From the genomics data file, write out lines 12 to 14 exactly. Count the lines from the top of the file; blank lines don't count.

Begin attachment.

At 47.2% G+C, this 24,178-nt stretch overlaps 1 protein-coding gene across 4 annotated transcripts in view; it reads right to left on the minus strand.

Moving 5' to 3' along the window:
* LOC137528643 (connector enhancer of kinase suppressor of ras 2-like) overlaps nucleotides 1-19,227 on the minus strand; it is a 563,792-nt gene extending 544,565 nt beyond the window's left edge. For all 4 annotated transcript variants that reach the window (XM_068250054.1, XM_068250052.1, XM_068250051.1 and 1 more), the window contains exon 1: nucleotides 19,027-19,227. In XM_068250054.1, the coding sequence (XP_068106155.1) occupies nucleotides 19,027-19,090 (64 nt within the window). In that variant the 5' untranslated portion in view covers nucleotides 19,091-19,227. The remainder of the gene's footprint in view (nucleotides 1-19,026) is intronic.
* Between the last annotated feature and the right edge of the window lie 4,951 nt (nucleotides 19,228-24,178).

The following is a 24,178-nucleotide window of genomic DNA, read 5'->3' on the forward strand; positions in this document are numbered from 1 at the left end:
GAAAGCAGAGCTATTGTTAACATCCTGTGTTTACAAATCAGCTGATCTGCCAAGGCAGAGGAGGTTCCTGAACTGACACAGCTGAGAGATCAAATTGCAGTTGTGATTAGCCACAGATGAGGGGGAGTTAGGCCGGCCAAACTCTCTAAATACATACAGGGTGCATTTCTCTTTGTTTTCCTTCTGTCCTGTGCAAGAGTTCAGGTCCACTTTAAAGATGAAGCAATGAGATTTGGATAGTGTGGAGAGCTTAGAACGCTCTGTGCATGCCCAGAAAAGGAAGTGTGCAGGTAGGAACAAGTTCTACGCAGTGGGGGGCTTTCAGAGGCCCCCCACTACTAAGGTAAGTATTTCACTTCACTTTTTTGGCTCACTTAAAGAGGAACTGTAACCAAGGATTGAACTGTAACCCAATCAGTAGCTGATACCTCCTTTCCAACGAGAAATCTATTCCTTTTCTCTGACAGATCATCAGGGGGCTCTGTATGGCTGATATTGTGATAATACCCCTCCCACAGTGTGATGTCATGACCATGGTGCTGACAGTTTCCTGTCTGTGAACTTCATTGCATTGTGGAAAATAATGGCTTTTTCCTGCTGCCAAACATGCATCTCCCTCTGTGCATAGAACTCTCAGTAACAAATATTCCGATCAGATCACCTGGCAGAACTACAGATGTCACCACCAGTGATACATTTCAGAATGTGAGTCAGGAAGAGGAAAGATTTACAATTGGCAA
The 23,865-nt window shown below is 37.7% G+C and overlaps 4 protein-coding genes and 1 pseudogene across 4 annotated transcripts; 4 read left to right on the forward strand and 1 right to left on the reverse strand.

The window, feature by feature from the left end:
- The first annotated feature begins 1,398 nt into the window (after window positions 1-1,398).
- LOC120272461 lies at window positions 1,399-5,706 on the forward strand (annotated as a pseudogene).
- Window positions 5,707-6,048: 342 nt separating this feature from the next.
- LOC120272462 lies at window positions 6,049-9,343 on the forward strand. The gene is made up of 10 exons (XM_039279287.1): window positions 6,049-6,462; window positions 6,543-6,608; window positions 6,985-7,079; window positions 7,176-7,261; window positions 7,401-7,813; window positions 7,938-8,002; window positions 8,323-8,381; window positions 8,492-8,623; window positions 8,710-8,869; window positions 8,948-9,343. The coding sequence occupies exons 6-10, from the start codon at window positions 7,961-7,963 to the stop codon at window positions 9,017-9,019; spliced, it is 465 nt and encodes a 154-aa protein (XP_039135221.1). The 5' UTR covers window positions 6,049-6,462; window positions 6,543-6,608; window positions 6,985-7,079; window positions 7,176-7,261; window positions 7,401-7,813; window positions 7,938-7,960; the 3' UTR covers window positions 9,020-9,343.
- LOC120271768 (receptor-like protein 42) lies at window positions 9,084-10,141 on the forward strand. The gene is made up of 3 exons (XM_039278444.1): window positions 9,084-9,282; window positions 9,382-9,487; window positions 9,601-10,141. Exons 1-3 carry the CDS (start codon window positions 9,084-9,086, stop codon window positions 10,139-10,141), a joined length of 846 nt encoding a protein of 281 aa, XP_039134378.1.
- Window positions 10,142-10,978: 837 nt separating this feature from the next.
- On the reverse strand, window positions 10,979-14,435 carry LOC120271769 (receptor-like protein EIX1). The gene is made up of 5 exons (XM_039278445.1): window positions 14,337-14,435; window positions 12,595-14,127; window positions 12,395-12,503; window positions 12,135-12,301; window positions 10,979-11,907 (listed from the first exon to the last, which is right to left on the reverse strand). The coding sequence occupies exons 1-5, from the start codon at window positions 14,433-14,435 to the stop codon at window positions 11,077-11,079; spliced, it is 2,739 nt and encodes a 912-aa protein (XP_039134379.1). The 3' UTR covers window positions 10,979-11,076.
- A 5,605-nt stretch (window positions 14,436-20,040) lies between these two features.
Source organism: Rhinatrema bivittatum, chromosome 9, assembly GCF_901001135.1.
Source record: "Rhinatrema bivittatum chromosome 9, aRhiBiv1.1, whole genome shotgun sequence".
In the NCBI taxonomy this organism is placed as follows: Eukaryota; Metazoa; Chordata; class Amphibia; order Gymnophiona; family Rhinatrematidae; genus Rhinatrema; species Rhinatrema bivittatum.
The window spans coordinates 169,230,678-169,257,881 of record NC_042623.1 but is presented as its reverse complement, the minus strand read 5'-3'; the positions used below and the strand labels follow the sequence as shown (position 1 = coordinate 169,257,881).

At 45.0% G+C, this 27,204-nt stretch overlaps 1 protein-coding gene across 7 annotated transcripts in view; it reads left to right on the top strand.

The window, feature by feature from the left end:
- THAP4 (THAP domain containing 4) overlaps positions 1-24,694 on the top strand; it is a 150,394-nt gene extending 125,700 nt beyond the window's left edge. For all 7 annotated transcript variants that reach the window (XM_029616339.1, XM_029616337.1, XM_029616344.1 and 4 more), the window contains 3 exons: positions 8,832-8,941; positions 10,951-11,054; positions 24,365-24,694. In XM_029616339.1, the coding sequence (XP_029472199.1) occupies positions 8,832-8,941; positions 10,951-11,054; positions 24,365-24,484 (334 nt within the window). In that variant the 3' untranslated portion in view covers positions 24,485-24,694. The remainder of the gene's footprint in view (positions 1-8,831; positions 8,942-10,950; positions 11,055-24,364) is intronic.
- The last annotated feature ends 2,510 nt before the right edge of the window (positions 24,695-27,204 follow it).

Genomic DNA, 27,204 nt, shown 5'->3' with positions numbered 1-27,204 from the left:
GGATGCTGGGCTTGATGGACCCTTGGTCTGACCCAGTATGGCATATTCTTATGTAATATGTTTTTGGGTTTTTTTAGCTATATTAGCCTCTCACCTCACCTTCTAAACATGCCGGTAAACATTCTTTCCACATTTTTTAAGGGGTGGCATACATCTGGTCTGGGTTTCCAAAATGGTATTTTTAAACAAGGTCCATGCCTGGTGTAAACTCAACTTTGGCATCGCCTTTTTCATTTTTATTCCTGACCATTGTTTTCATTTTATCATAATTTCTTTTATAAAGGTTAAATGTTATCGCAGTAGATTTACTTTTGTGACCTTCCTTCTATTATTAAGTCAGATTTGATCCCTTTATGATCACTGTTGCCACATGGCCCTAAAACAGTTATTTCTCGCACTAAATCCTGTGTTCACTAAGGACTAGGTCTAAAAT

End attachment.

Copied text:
- LOC120272462 lies at window positions 6,049-9,343 on the forward strand. The gene is made up of 10 exons (XM_039279287.1): window positions 6,049-6,462; window positions 6,543-6,608; window positions 6,985-7,079; window positions 7,176-7,261; window positions 7,401-7,813; window positions 7,938-8,002; window positions 8,323-8,381; window positions 8,492-8,623; window positions 8,710-8,869; window positions 8,948-9,343. The coding sequence occupies exons 6-10, from the start codon at window positions 7,961-7,963 to the stop codon at window positions 9,017-9,019; spliced, it is 465 nt and encodes a 154-aa protein (XP_039135221.1). The 5' UTR covers window positions 6,049-6,462; window positions 6,543-6,608; window positions 6,985-7,079; window positions 7,176-7,261; window positions 7,401-7,813; window positions 7,938-7,960; the 3' UTR covers window positions 9,020-9,343.
- LOC120271768 (receptor-like protein 42) lies at window positions 9,084-10,141 on the forward strand. The gene is made up of 3 exons (XM_039278444.1): window positions 9,084-9,282; window positions 9,382-9,487; window positions 9,601-10,141. Exons 1-3 carry the CDS (start codon window positions 9,084-9,086, stop codon window positions 10,139-10,141), a joined length of 846 nt encoding a protein of 281 aa, XP_039134378.1.
- Window positions 10,142-10,978: 837 nt separating this feature from the next.